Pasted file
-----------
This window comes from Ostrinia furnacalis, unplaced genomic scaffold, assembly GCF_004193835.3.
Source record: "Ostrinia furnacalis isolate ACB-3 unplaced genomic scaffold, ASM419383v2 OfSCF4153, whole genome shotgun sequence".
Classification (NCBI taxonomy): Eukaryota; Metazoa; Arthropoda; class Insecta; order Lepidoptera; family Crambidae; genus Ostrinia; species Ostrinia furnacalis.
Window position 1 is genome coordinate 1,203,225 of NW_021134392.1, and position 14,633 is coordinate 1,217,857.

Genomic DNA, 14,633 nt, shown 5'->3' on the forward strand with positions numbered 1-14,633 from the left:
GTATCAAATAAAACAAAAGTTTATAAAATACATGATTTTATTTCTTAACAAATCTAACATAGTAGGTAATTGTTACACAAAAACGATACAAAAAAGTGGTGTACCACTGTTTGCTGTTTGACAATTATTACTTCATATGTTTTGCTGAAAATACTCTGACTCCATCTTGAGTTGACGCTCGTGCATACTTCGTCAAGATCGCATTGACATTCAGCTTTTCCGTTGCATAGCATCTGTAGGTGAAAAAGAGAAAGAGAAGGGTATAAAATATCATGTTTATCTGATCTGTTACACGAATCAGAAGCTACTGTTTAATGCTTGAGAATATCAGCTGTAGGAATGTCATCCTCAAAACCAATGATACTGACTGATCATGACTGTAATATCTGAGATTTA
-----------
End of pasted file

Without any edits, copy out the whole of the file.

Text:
This window comes from Ostrinia furnacalis, unplaced genomic scaffold, assembly GCF_004193835.3.
Source record: "Ostrinia furnacalis isolate ACB-3 unplaced genomic scaffold, ASM419383v2 OfSCF4153, whole genome shotgun sequence".
Classification (NCBI taxonomy): Eukaryota; Metazoa; Arthropoda; class Insecta; order Lepidoptera; family Crambidae; genus Ostrinia; species Ostrinia furnacalis.
Window position 1 is genome coordinate 1,203,225 of NW_021134392.1, and position 14,633 is coordinate 1,217,857.

Genomic DNA, 14,633 nt, shown 5'->3' on the forward strand with positions numbered 1-14,633 from the left:
GTATCAAATAAAACAAAAGTTTATAAAATACATGATTTTATTTCTTAACAAATCTAACATAGTAGGTAATTGTTACACAAAAACGATACAAAAAAGTGGTGTACCACTGTTTGCTGTTTGACAATTATTACTTCATATGTTTTGCTGAAAATACTCTGACTCCATCTTGAGTTGACGCTCGTGCATACTTCGTCAAGATCGCATTGACATTCAGCTTTTCCGTTGCATAGCATCTGTAGGTGAAAAAGAGAAAGAGAAGGGTATAAAATATCATGTTTATCTGATCTGTTACACGAATCAGAAGCTACTGTTTAATGCTTGAGAATATCAGCTGTAGGAATGTCATCCTCAAAACCAATGATACTGACTGATCATGACTGTAATATCTGAGATTTA